In the Spotlight: Nov. 30, 2018

Kudos to these faculty and staff

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  • Physics and astronomy professors Cristina Thomas and David Trilling, along with former graduate students Mary Hinkle and Brian Burt, are co-authors on the paper “The Mission Accessible Near-Earth Objects Survey: Four Years of Photometry” published in The Astrophysical Journal. The paper focuses on the near-Earth object light curves and rotators.
  • Professor of biological sciences Paul Keim traveled to South Korea to meet with Wonjong Jang, head of the Korean Biological Safety Association and professor at Konkuk University, and to speak about the growing dangers of Botox use in South Korea. Keim was highlighted in Pulse, the country’s major business publication. Keim first visited as a speaker for the Federation of Korean Microbiological Societies International Conference in October.
  • Crystal Hepp, assistant professor in the School of Informatics, Computing, and Cyber Systems, published “Phylogenetic analysis of West Nile Virus in Maricopa County, Arizona: Evidence for dynamic behavior of strains in two major lineages in the American Southwest” in the peer-reviewed journal PLOS ONE. The paper examines whether cases of West Nile Virus in Maricopa County are endemic or imported each year.
  • Assistant professor in the School of Communication Harun Mehmedinovic was highlighted in Outside Magazine for his Skyglow project, which raises awareness about light pollution and the importance of dark skies. Skyglow features photographs of the night skies throughout Arizona as well as time-lapse videos.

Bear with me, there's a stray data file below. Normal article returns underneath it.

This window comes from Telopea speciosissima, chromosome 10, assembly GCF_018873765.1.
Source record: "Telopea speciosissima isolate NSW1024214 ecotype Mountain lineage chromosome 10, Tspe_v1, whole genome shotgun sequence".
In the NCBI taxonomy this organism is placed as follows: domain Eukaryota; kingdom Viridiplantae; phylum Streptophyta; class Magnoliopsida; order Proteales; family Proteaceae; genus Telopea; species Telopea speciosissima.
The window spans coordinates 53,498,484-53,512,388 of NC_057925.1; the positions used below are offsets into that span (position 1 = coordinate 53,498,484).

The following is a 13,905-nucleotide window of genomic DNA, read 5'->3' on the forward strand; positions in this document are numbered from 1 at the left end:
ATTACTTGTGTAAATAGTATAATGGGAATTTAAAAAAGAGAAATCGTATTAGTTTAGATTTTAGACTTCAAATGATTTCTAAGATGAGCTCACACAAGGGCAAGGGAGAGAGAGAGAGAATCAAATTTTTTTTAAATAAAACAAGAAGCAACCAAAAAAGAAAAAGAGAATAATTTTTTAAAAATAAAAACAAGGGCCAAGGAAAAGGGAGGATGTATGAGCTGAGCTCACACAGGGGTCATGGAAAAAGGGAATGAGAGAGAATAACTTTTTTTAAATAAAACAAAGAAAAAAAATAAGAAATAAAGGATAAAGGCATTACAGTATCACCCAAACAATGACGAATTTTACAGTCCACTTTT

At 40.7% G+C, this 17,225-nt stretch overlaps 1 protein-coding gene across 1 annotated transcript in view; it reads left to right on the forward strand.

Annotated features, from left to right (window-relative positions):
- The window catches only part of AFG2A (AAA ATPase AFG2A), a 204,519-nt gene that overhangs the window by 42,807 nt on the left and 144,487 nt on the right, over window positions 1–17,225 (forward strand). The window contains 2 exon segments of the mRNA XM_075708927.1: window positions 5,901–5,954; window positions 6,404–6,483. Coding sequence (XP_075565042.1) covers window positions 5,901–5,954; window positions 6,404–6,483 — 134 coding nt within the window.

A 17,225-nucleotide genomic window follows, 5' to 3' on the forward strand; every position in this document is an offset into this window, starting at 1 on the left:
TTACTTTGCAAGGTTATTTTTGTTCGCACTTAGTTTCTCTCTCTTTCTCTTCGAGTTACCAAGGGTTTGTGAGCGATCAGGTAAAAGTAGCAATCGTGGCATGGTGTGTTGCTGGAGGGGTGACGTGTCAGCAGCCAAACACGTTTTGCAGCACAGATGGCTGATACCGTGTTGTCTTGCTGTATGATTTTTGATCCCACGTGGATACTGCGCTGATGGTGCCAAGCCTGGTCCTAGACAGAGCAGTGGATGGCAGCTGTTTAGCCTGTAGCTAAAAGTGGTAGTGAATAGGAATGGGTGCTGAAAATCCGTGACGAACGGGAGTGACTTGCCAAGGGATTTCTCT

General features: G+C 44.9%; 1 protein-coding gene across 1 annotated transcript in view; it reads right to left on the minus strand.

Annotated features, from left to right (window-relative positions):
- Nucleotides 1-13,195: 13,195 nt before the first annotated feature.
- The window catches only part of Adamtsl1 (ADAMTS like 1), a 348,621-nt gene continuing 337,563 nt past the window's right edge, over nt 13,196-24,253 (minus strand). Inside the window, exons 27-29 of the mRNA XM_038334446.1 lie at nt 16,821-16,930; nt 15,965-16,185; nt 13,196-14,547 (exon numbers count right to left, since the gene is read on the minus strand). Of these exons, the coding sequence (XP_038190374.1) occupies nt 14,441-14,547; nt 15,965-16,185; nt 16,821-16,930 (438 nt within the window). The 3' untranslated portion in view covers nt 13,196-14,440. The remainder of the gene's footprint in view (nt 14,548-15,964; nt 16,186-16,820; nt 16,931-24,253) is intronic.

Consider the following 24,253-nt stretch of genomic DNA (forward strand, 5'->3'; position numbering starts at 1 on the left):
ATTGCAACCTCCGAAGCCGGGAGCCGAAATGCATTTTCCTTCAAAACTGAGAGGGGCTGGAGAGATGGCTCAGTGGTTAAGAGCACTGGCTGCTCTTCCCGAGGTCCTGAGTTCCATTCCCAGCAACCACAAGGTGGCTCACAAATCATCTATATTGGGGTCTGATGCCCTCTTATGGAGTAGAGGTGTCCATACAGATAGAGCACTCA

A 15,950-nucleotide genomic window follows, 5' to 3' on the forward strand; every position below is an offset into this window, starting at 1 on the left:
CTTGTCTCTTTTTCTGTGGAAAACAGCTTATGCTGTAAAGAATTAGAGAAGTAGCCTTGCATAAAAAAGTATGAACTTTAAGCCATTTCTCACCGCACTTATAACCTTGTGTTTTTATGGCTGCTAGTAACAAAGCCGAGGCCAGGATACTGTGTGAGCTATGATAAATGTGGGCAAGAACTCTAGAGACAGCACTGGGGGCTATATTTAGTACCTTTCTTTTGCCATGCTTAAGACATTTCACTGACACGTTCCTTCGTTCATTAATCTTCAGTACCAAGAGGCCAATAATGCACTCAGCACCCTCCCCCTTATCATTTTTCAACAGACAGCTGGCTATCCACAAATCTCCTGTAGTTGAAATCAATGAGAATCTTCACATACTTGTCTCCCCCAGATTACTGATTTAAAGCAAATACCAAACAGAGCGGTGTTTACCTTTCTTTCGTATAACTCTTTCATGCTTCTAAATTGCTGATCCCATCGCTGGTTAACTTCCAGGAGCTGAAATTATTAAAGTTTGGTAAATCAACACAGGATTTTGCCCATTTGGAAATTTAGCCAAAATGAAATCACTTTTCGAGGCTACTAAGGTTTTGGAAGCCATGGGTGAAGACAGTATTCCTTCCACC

• President Rita Cheng recently participated in a panel discussing innovation in education at the Chandler Chamber Education Forum. Read the write-up in the monthly newsletter Chandler Chamber Living.
  • Ryan Behunin, assistant professor in physics and astronomy, is the co-author of the paper “Optomechanical cooling in a continuous system,” which will publish in Physical Review on Friday. The paper, based on the theory Behunin contributed, features a new cooling technique using laser light.
  • Men’s cross country coach Michael Smith received the Bill Dellinger Award from the U.S. Track & Field and Cross Country Coaches Association (USTFCCCA) after leading the NAU team to its third straight NCAA Division I national title. Smith is one of five coaches to have won this award in back-to-back seasons. Smith also was awarded the Big Sky Conference Men’s Coach of the Year Award. The Lumberjacks were ranked first in the USTFCCCA’s National Coaches’ Poll and remained undefeated throughout 2018.
  • Volleyball coach Ken Murphy was voted the Big Sky Conference Coach of the Year after leading the Lumberjacks to a 23-8 overall record this season, making them Big Sky co-regular season champions with a 15-3 conference record. Since coming to NAU in 2013, Murphy has coached the Lumberjacks to a conference-high 128 overall wins and 75 Big Sky Wins.